Category: Student debt crisis
Ain’t no party like a Green Party: Jill Stein answers questions in townhall
worker | August 17, 2016 | 9:58 pm | Analysis, Economy, Green Party, Health Care, police terrorism, political struggle, Student debt crisis | Comments closed

Green Party presidential candidate Jill Stein. © Dominick Reuter
The Green Party’s presidential nominee, Jill Stein, went on CNN to directly address voters and their questions. Along with her running mate Amaju Baraka, Stein attempted to pitch her platform to those still undecided.

Stein stated at the beginning of the town hall that the Green Party was “the one national party that is not corrupted by corporate money, by lobbyist money or by Super PACS.”

Using that introduction, she segued into addressing the concerns encompassed by the Green Party, such as jobs, climate change, student debt and foreign policy.

The third party candidate also went on to address a growing concern in the current political climate. When one audience member asked her if she would feel guilty if she potentially split the Democratic vote and helped secure a Trump presidency, she responded, “I will have trouble sleeping at night if Donald Trump is elected. I will also have trouble sleep at night if Hillary Clinton is elected.”

Stein went on to bash both candidates, saying, “Donald Trump is bashing these immigrants and is a xenophobic, racist loudmouth,” and delving into Hillary Clinton’s history of supporting wars in the Middle East.

But some audience members questioned the actual potential for the low-polling candidate to make it to the White House. She addressed their concern, saying, “it’s definitely not possible for us to win” when facing two candidates with corporate sponsors and the backing of corrupt political parties. However, she expressed a need to pull in younger voters to her side.

“I really wanted to feel the Bern,” Green Party vice presidential nominee Ajamu Baraka told the CNN townhall audience, adding that he was “troubled by other tendencies,” such as a lack of focus on foreign policy.

What a Stein administration’s foreign policy would look like was the next question for Dr. Stein, who described her plan as “a peace offensive.”

Stein’s comments were boosted by her running mate.

“Enormous incompetency” was how Baraka described the US intervention in the Middle East, going as far as to say that it caused the growth of the Islamic State.

A military veteran confronted Stein about her position of cutting off support to Israel as they are the US’ only democratic ally in the Middle East. Stein responded by explaining that it would be more of a compromise, “We say to Israel that we will not continue to give you $8 million a day when the Israeli army is occupying territory in Palestine, conducting home demolitions and assassinations.”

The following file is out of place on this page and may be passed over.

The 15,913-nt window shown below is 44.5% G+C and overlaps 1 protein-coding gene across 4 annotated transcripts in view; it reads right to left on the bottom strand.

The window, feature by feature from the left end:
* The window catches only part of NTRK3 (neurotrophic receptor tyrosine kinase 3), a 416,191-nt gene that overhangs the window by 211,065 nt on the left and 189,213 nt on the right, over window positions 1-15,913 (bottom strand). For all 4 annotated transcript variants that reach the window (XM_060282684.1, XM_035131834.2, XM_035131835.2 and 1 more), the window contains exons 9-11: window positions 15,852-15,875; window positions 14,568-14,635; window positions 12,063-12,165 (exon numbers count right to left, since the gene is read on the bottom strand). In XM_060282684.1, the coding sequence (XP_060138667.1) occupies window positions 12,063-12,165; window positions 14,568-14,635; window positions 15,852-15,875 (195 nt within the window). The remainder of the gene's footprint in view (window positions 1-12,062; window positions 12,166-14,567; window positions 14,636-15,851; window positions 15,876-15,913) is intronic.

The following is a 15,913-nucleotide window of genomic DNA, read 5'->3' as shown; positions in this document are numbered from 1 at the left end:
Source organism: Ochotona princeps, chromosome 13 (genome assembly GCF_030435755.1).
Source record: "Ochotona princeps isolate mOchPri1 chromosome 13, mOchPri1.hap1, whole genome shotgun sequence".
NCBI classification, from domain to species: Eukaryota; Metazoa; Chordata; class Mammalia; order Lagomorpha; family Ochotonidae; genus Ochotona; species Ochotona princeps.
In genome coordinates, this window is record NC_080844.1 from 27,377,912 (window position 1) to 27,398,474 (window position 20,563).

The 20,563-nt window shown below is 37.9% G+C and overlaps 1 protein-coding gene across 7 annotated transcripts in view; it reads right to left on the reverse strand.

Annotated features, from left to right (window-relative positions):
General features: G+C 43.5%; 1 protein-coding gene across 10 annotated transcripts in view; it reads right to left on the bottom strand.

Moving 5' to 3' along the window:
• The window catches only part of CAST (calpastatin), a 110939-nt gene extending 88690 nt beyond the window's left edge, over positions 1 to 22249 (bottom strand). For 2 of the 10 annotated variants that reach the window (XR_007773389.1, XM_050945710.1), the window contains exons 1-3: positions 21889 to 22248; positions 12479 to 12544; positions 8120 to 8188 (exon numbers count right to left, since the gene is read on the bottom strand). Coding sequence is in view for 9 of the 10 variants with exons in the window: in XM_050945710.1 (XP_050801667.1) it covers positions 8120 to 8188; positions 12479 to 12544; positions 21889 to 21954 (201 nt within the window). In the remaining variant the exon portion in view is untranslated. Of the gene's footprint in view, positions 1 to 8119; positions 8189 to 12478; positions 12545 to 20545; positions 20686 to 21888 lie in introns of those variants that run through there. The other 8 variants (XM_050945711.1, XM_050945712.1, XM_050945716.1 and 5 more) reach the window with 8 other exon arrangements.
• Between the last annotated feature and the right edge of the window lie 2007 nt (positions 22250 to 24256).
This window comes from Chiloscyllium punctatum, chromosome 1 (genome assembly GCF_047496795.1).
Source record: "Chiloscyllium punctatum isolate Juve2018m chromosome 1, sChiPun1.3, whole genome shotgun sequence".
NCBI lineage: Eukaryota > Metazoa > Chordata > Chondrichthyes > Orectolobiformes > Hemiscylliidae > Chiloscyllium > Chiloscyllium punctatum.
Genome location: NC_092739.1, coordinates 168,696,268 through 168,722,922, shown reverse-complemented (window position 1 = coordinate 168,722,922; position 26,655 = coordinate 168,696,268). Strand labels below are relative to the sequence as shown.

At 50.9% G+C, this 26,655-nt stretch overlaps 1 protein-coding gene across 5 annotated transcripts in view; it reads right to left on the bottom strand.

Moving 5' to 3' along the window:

She said the same goes for the Saudis, “they don’t get a pass whatsoever.” “Nor, for that matter, does Egypt get a pass.”

Answering an audience member’s question on policing and black communities, Stein said the issue was “related to the ongoing crisis of racial injustice.”

Stein said that in order to “understand this living legacy of fear and racism,” from slavery to lynchings to Jim Crowe to the War on Drugs to police violence, “we’re calling for a truth and reconciliation commission.”

Stein also called for every community in the US to have access to a review board, with an independent investigator, to get to the bottom of any police-involved shooting.

Delving into the personal backgrounds of the Green Party presidential ticket, Stein spoke briefly on her experience as a singer in a band. CNN’s Jake Tapper then turned to Baraka, kidding with him that it was hard to find personal information about him online.

“I’m a pretty boring person” Baraka said, explaining that he likes to “enjoy life and be with my family.”

Stein also spent time addressing her plan for student debt relief, a major cornerstone of the Green Party’s platform. The double standard that the government seems to have for student debt and the banking crisis was a major talking point for Stein, who said, “We found a way to bail out Wall Street, the guys who crashed the economy,” despite a “younger generation held hostage” by student debt.

She explained that, “It was easy for the banks to repay the loans because they’re an extremely advantaged and privileged group.”

However, she explained the trouble for young people has increased, because few of them are in a situation that allows them to repay their debts at an efficient pace due to a lack of high paying jobs.

However, she pointed out that student “debt is largely owned by the federal government, I’m suggesting that the federal reserve buy that debt like it did for Wall Street.” She went on to outline a plan where, without the need for Congress’s approval, she would ask the Federal Reserve to declare student loans null and void, allowing the money that would go into repaying them to be used to boost the economy.

Baraka explained that the Federal Reserve “created money and handed that money to the banks to the tune of 85 billion dollars a month.”

He added that “If this mechanism can be found to prop up the banks,” it can be found for student loans.

American Tuition Rates So High Students Seek Out Sugar Daddies
worker | May 30, 2016 | 8:28 pm | Analysis, class struggle, political struggle, Student debt crisis, Women's rights, Youth | Comments closed
A student walks through Harvard Yard at Harvard University in Cambridge, Massachusetts.

American Tuition Rates So High Students Seek Out Sugar Daddies

© REUTERS/ Jessica Rinaldi/Files
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The average tuition rate for a four-year college in the US is $38,600, and even more for a graduate degree. As a result, students often finish university hundreds of thousands of dollars in debt. These grueling statistics have forced some students to seek out unique ways to pay their bills.

One such student, Candice Kashani, who was facing an annual $50,000 in tuition and expenses, decided to join a dating website that connects women in need of financial aid with men willing to help pay it, reported the Associated Press (AP).

“Now, almost three years and several sugar daddies later, Kashani is set to graduate from Villanova University free and clear, while some of her peers are burdened with six-digit debts,” reported the wire service.

“The people who have a stigma, or associate a negative connotation with it, don’t understand how it works,” she argued.